Small changes, big effects: how brands can deal with shrinkflation

January 19, 2023
7 min read

That shrinking product on the shelf isn’t your imagination. It’s a money-making tactic. Products get smaller, but the prices stay the same. Or worse, products get smaller and prices get larger.

While “shrinkflation” isn’t a new tactic, the attention it’s getting is. As brands shrink their products to offset increasing costs, shoppers are noticing. And they’re making the worst offenders public on social media, giving others a heads up so they can get the best value while shopping. 

Meanwhile, some brands are taking action in marketing, publicizing product changes to get ahead of the criticism. Others are staying quiet, hoping their smaller and lighter product sizes are going unnoticed, thanks to prices that remain steady.

Either approach is, when you get down to it, a little sneaky. Brands that make product changes known tend to do so under the guise of improvement. Brands that do the opposite, keeping product changes under wraps, simply change the name of sizes—the size formerly known as “family” becomes “giant,” while “family” gets smaller. Or they might change nothing at all. Both approaches take advantage of brand-loyal shoppers, who might be likely to look past the price and reach for the product they already know and love.

But shoppers are getting savvier, and brands will have to adjust their strategies to successfully appeal to a more informed audience.

New packaging, new product, same price

Historically, it’s common for brands to shrink the size of their products rather than increase prices during economic downturns. This way, brands are still able to save money while their customers are less likely to notice that their dollar isn’t going as far. However, consumers have gotten wise to these tactics, especially as inflation forces price increases. Why, consumers might wonder, do their favorite products still cost the same (or close to it)?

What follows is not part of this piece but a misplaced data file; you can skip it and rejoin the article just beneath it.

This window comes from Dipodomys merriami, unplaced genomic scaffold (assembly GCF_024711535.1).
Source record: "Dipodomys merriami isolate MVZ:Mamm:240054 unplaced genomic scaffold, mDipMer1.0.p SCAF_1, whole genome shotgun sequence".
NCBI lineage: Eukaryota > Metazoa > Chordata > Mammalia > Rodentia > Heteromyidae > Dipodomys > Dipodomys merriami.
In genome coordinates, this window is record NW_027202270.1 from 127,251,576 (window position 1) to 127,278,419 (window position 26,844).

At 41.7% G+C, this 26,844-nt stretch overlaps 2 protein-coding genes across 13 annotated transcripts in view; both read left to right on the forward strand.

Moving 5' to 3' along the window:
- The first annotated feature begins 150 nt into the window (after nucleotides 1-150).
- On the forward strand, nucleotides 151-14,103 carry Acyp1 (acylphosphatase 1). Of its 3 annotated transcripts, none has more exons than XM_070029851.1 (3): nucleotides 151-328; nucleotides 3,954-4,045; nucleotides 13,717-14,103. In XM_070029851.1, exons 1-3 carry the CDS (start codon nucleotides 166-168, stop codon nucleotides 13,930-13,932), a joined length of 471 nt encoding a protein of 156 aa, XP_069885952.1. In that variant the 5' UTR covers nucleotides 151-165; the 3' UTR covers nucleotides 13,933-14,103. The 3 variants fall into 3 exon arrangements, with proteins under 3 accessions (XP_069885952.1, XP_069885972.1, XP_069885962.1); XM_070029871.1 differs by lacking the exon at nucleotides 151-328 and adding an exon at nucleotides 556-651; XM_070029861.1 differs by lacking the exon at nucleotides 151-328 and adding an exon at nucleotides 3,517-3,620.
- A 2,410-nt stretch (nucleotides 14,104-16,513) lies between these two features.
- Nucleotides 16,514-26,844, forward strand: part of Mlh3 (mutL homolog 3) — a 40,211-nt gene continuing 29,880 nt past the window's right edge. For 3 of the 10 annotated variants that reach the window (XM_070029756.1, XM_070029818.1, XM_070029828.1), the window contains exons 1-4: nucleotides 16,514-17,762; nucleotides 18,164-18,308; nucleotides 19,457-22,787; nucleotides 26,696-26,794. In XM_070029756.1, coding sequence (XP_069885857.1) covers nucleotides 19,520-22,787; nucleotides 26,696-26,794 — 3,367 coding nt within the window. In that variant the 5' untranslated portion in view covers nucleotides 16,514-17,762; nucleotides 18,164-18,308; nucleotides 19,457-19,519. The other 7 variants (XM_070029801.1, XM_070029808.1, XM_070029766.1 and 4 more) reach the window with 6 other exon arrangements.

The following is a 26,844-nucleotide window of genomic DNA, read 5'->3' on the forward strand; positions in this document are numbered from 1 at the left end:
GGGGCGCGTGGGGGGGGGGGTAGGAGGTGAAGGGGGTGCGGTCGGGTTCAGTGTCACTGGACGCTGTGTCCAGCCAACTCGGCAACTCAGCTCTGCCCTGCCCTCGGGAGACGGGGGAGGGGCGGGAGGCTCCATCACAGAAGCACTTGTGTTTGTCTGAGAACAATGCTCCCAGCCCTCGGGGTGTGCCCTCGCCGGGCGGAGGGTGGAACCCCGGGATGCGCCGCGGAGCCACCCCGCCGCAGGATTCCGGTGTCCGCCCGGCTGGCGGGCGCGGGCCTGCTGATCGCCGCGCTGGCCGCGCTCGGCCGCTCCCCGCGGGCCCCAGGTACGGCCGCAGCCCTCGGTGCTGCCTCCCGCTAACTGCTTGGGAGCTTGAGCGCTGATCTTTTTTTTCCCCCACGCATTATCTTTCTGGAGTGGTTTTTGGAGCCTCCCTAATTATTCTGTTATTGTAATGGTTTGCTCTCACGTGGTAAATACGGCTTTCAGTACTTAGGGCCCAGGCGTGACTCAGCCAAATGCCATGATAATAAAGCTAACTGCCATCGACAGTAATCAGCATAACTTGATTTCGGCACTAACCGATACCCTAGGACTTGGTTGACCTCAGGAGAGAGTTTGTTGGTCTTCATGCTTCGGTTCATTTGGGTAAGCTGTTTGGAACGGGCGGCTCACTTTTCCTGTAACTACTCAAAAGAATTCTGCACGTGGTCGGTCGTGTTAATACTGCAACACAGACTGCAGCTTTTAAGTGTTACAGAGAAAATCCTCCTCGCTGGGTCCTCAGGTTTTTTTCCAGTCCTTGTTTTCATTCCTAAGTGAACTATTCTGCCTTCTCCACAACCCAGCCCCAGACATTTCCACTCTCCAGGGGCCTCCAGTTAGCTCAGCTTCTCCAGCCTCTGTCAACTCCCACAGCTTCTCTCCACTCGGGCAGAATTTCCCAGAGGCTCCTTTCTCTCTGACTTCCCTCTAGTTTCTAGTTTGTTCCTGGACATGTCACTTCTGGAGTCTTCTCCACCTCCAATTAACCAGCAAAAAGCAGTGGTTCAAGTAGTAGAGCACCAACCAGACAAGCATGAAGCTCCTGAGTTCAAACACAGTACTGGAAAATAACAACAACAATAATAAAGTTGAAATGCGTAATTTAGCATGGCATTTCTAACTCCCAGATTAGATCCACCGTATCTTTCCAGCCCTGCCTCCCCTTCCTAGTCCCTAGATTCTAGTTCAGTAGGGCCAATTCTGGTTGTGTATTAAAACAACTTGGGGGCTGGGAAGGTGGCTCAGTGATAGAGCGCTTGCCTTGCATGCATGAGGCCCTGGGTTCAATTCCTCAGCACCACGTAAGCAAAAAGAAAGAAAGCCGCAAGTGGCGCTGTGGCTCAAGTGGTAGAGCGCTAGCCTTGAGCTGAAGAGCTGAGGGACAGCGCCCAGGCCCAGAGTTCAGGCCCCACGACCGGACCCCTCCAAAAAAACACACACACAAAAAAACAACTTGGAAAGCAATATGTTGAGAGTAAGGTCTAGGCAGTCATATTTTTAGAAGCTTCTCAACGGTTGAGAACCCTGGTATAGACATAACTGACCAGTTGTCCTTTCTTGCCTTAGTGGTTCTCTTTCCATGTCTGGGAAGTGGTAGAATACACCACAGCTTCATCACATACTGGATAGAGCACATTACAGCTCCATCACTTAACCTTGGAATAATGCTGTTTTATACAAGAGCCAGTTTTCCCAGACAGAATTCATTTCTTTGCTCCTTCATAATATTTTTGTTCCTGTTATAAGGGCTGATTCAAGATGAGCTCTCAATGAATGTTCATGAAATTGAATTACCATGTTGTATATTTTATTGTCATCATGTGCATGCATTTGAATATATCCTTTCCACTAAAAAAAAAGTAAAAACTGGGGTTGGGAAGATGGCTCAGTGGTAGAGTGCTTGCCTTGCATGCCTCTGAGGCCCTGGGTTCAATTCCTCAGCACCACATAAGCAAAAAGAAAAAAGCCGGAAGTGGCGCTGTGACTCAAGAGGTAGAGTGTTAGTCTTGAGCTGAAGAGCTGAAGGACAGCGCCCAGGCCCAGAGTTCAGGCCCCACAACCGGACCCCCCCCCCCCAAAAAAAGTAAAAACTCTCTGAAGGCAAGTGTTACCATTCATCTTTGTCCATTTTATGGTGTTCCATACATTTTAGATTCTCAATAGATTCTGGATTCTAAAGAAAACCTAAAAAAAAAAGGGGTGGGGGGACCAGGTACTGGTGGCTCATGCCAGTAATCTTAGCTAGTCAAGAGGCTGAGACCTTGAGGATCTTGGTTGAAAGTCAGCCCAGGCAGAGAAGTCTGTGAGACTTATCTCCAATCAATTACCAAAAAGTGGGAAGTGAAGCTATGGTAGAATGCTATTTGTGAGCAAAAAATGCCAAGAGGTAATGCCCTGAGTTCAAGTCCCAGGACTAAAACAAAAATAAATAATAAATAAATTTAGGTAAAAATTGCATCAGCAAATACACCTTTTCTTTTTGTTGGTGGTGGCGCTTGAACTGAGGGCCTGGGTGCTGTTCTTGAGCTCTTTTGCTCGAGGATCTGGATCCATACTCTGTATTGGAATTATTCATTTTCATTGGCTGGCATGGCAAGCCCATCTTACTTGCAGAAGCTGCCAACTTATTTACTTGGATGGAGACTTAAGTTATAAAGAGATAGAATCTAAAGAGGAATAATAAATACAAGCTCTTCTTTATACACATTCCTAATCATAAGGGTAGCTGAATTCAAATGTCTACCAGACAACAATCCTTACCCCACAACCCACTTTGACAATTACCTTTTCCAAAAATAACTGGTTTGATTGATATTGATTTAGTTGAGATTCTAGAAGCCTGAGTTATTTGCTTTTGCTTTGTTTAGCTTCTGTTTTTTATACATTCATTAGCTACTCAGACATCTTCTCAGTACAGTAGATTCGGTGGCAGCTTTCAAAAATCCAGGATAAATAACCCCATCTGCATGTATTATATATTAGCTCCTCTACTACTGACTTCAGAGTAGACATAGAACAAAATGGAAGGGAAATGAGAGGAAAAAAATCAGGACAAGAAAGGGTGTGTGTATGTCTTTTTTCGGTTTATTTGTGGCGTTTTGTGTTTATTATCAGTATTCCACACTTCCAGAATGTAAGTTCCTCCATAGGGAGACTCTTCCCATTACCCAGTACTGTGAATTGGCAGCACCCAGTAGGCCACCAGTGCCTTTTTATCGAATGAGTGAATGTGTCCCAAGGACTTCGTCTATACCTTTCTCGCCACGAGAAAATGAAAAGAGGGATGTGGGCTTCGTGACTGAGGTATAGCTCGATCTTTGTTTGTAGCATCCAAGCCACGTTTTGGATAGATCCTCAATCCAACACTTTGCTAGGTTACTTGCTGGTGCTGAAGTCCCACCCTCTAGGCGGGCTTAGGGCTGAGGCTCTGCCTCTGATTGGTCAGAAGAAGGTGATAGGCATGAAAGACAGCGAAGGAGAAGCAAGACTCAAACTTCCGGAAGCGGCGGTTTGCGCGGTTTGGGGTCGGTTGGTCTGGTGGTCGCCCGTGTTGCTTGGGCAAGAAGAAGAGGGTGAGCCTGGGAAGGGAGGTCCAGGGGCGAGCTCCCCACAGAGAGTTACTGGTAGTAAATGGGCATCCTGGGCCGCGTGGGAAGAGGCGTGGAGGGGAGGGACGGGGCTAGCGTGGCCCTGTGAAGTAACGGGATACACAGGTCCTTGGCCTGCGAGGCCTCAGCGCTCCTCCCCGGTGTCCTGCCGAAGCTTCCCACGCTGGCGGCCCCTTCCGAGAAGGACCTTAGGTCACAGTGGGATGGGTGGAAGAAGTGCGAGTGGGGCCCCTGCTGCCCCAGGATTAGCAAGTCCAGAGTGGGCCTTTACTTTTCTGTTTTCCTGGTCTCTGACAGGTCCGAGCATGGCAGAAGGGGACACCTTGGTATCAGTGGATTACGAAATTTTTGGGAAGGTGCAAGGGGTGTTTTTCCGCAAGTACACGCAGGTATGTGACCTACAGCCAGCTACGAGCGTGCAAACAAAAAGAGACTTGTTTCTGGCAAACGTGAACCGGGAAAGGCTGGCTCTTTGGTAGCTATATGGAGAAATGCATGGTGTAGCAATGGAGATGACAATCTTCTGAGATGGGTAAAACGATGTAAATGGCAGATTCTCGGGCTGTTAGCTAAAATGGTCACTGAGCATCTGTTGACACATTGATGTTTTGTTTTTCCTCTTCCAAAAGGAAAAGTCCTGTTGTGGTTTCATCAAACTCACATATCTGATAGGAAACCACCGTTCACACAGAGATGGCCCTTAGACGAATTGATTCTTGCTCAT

They might look to the packaging for clues. The weight and number of units (if it is a multipack, for example) are always there on the front of the pack. But as companies shrink their package size, often those numbers may be the only way to tell if a product has downsized. And who remembers what the size was before? One classic example from the Great Recession was the size of what we always called “half gallon” containers of ice cream. They quietly downsized, and while consumers did notice, it did not explode on social media then the way it has now.

They might also look at the marketing. Rethinking packaging to make it look more modern—or simply to make it look novel, and therefore more exciting—is standard. Pair that with cost pressures, and companies have an easy way to try to sell less for the same price. Sometimes, companies will call attention to their new look, hoping to divert attention away from the new form factor’s effect on what’s inside.

Pedigree, for example, began running a new campaign for Dentastix in 2022:

Source: Pedigree 

Unfortunately for shoppers not paying close attention, “new design” doesn’t just mean new packaging design; it also means new product design. While the old Dentastix, in the old packaging, 7 treats weighed 1.94 pounds grams; in the new packaging, 7 treats weigh 1.87 grams. It would likely take a detail-oriented shopper to zoom in on the comparison product shot on Chewy.com to notice the difference, rather than just seeing the new packaging for what it seems to be: new packaging.

Source: Chewy.com

At least on Amazon, shoppers did notice and complain in reviews:

Another strategy for shrinking the size while maintaining positive consumer sentiment is to focus on how the new size or form factor benefits consumers. One of the best examples from the Great Recession on this point is what Coca-Cola did with its soda cans. Now called Mini Coke (or Diet Coke or others), the cans are only 7.5 fl. Oz., smaller than 12-oz. cans and much larger bottles. The price per 100ml of product for the Mini Coke cans is 32 cents; for a 12-pack of 12-oz. cans, it’s 18 cents, according to an analysis of Mintel Global New Products Database data. The smaller-size-with-a-bigger-price product has been a resounding success for Coca-Cola, as it gives consumers exactly the amount they need, with no waste.